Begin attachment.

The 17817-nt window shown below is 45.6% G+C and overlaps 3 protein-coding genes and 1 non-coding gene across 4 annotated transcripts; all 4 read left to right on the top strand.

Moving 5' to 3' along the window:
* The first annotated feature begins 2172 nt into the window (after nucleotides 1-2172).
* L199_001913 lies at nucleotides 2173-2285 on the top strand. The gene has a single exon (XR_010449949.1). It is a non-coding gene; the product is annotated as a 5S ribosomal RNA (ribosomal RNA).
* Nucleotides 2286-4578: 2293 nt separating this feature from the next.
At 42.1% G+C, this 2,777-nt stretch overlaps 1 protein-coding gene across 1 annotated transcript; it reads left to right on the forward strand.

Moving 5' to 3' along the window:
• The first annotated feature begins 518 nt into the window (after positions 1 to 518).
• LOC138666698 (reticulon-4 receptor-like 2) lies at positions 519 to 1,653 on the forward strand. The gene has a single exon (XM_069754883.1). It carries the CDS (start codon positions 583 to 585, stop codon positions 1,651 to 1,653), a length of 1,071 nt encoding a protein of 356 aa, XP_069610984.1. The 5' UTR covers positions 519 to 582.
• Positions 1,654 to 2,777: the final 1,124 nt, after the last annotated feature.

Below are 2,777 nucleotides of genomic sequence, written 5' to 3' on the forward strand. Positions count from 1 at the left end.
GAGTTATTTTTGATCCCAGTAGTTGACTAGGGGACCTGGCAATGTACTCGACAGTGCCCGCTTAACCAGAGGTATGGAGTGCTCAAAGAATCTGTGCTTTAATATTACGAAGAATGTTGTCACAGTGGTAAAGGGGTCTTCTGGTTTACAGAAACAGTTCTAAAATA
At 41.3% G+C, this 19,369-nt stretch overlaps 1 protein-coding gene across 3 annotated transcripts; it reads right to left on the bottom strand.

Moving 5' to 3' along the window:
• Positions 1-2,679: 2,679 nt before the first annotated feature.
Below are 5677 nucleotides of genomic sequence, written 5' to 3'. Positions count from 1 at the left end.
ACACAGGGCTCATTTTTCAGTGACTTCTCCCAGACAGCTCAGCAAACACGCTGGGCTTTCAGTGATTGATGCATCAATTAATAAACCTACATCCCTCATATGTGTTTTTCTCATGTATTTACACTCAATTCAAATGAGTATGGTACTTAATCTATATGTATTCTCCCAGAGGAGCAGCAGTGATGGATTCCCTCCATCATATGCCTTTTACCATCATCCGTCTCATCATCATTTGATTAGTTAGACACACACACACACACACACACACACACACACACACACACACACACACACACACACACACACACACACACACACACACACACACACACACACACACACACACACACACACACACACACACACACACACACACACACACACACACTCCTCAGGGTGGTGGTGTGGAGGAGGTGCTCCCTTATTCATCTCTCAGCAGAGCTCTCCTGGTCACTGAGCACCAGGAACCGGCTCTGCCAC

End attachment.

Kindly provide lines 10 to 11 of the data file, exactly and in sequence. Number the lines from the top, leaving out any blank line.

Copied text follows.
• Positions 1,654 to 2,777: the final 1,124 nt, after the last annotated feature.

Below are 2,777 nucleotides of genomic sequence, written 5' to 3' on the forward strand. Positions count from 1 at the left end.